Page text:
memorandum of understanding

Partnering to Protect Public Health, One Community at a Time

By Tom Burke, PhD, MPH

One of the really cool things about my job is seeing how EPA science is making a difference – for EPA, states, tribes and local governments, international agencies, and communities. Our research looks at the many aspects that make up a healthy environment and community, like clean air and water resources, and healthy homes, schools, and workplaces. All of these things are critically important for public health. Schoolchildren depend on pollution-free air when they are running around on the playground. Families enjoy swimming in clean lakes and rivers on summer vacation. And we all expect to wake up each morning in a home that is free from harmful substances. That’s why EPA scientists are continuously studying the health effects of air pollution, testing water to make sure it’s safe, and evaluating the risks of chemicals used in household products or that make their way into the environment.

But our science is only useful if it’s shared with the people who need it most, and it’s most powerful when we’re partnering with others. At the local level, county and city health officials play an important role in protecting and promoting healthy communities. Our state and local health laboratories also play a critical role in monitoring and detecting health threats to maintain our health and safety.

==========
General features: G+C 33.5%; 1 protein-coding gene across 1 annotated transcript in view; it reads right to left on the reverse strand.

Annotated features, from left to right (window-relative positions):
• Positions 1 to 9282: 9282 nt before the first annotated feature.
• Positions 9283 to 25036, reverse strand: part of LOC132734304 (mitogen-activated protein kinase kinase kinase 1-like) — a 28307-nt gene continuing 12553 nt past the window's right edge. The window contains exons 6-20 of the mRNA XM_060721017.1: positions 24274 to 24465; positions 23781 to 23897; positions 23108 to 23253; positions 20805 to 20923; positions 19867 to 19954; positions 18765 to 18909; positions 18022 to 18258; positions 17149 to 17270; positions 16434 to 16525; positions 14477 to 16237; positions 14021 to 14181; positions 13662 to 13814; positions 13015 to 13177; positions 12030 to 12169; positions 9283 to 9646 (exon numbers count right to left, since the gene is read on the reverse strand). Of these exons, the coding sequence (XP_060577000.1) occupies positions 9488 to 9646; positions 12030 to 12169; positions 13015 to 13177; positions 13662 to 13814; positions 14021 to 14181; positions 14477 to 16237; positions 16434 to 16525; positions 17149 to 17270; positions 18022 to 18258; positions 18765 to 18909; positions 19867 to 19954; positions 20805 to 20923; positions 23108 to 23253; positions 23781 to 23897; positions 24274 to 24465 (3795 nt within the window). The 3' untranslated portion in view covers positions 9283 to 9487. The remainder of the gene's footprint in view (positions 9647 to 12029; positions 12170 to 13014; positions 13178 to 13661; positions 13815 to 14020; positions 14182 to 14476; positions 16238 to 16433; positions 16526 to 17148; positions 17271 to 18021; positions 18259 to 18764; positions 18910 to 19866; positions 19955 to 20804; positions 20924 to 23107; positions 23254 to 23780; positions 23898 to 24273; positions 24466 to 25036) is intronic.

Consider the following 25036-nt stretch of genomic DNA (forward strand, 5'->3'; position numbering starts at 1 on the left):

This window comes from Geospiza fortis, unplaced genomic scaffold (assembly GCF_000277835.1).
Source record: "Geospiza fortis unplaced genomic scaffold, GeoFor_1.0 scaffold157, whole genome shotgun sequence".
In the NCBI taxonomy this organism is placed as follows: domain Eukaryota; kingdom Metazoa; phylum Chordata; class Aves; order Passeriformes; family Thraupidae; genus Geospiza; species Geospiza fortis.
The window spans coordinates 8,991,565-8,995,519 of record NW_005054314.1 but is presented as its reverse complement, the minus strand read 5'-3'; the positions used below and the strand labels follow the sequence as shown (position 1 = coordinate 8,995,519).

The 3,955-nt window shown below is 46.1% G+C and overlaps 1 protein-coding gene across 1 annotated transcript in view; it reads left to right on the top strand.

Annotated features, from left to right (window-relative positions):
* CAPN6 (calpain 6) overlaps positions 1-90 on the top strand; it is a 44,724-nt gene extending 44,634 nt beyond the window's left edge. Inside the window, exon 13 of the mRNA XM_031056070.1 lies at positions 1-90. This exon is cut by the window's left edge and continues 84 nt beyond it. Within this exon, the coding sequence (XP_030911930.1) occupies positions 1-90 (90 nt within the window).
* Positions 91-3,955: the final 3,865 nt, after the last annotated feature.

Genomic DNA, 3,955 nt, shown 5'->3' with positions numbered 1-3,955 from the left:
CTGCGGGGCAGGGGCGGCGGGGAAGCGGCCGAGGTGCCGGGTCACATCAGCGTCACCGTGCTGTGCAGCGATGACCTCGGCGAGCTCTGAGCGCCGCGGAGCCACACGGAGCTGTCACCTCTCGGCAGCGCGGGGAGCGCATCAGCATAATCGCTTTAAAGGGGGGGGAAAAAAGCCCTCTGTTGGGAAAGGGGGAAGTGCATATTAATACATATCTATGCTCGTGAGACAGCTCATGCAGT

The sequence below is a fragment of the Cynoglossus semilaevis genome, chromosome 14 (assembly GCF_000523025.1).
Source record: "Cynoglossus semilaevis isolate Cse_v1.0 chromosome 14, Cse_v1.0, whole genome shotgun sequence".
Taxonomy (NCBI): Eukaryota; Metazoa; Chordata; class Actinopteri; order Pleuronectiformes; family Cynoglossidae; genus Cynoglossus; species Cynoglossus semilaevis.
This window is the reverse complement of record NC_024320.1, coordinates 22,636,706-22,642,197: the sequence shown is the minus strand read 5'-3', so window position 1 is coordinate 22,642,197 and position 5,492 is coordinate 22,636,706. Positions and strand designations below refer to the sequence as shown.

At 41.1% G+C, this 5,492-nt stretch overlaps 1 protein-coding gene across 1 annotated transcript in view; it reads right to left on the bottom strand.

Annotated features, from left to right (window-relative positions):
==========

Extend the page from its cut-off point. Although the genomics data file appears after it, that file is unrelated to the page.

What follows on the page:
Dr. LaMar Hasbrouck looks on as Tom signs the MOU

Dr. Tom Burke and Dr. LaMar Hasbrouck, Executive Director of the National Association of County and City Health Officials, sign the MOU. 

Tom and Scott shaking hands after signing the memorandum

Dr. Tom Burke shakes hands with Scott Becker, Executive Director of the Association of Public Health Laboratories, after signing the MOU. 

That’s why I’m pleased to announce that we’ve signed two new Memorandums of Understanding (MOUs) with the National Association of County and City Health Officials (NACCHO) and the Association of Public Health Laboratories (APHL). NACCHO works to improve public health by supporting over 2,800 public health departments across the U.S. APHL works to strengthen state and local governmental health laboratories to assure effective surveillance, detection and response to health threats. These MOUs will help us share our science and research with thousands of communities, including those who need it most – city and county health departments. We’ll also be able to improve our ability to respond to environmental public health issues by collaborating with state and local public health labs. At the same time, NACCHO and APHL can inform EPA scientists about local environmental health challenges their members are facing, help us improve our tools by providing early feedback, and share information that can help inform public health decision-making.

Working together, we can focus on issues that we all care about – like promoting health and equity, improving the quality and length of all lives, and creating a safe and healthy environment.